Book Review: The Surrogates

Surrogates are a vain attempt to improve upon God’s already perfect will.  They represent the worst efforts of men to supercede God and become gods themselves.

The SurrogatesI picked up The Surrogates by Robert Venditti and Brett Weldele from the library because I didn’t have the time or money to see the film version starring my old man crush Bruce Willis.  Of course, I finally finished the book a couple of days before the movie became available at the library.  Ah well.

The book is about a world where surrogates (“android substitutes that let people interact with the real world without ever leaving their homes”–jacket flap) are the norm except someone or something is deep frying surrogate circuitry with a command to the owners:  “Live.”

What I Liked

– I love the deeper meanings the text explores about race, gender, and class.  Each chapter ends with media (academic papers, newspaper articles, advertisements) explaining a little bit about the world, which provides context, and that’s what really creates the conversation about the impact of surrogates.  People choose surrogates based on career aspirations, romantic interests, etc.  So a lot of their choice is dictated by whom people expect to see in those roles.  (For example, women who want to be pilots choose male surrogates.)  And, of course, not everyone can afford surrogates, and those people make up their own community (mostly, it seems, made up of religious zealots) who are, for the purposes of the narrative, anti-surrogate.

– The story is fast-paced and easy to follow.

– Character motivations are clear.

What I Didn’t Like

– I wasn’t really a fan of the artwork.  I think it’s well drawn and the moods are well set throughout (and I really appreciate that the chapter ending media is so distinct and slick), but I wanted a way, visually, to see the surrogates or real people marked.  And, yes, I realize the point is that the surrogates are so lifelike, but at the same time, I really wanted there to be a different feel or look applied to really play up the differences.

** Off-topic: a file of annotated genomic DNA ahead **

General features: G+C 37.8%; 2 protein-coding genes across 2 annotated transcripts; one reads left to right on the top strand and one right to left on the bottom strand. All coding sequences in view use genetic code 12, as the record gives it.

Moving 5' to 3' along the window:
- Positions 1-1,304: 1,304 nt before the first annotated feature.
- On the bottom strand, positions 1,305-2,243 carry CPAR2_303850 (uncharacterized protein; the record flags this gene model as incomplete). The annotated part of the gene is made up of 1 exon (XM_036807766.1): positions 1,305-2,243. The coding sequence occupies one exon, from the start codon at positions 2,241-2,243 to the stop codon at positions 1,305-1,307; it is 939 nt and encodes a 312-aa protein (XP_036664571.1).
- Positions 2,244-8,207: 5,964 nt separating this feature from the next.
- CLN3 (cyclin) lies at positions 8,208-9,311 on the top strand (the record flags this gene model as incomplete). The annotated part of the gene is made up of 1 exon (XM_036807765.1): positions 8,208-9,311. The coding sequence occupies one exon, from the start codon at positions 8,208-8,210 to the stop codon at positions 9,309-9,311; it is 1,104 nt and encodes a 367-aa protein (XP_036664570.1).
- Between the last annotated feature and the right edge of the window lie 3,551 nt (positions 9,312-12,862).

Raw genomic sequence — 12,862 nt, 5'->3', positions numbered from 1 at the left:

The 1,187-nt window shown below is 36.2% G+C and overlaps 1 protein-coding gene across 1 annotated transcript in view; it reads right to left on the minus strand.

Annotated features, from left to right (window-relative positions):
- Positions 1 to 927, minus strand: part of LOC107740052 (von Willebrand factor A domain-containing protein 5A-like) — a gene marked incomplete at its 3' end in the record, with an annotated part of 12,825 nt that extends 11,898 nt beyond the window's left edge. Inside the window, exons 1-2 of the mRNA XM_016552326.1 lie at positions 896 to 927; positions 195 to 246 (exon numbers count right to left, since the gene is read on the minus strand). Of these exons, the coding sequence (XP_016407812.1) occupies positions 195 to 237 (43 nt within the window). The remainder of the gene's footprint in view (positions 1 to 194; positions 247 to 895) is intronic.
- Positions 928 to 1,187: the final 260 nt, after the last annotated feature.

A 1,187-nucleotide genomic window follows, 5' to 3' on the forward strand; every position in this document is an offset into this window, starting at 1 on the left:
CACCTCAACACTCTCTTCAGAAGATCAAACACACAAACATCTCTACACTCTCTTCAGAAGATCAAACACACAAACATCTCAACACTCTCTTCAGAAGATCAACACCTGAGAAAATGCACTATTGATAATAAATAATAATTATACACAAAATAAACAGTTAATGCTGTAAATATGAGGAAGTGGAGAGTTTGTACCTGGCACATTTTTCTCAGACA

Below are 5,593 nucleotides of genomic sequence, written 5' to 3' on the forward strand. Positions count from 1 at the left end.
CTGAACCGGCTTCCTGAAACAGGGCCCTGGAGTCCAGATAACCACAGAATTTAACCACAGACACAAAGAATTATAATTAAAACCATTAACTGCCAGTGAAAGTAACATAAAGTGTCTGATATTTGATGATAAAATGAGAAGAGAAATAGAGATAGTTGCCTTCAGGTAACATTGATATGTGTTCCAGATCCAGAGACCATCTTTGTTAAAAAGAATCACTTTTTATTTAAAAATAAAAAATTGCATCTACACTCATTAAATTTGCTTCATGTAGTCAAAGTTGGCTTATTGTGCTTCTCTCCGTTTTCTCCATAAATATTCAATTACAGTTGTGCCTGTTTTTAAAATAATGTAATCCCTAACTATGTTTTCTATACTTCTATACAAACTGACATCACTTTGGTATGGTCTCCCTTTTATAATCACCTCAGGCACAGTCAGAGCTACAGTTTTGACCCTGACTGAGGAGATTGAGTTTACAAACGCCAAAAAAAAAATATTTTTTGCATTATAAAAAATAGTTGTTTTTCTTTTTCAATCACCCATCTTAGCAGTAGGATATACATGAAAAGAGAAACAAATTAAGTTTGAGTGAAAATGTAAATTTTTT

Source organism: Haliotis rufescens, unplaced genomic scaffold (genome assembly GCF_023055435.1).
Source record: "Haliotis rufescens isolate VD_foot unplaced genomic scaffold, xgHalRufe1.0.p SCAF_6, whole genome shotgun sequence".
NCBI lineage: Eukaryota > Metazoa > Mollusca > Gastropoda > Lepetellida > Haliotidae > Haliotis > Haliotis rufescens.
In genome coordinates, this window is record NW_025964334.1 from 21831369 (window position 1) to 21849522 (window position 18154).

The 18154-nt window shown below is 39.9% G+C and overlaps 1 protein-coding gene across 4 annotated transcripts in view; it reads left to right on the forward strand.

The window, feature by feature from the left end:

In conclusion:  Great story with interesting thematic elements that are really thought-provoking.

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2 comments

  1. Aarti

    How interesting! I wonder if I can find this book- it would be fun to compare its thoughts on race and gender in a somewhat sci fi-ish setting against Shortcomings, which is firmly planted in today's reality. Bummer about the artwork, but if that's the only negative, I think I could manage!
    My recent post TSS: NYRB Classics!

    Like

    • theenglishist

      Yeah, lots of people on Goodreads love the artwork, but I think my stylistic preferences are just different.

      The race and gender stuff is pretty subtle, but it did make me think about how true the surrogates are as a representation of people. What do they really look like? And, more importantly, does it matter?

      Like

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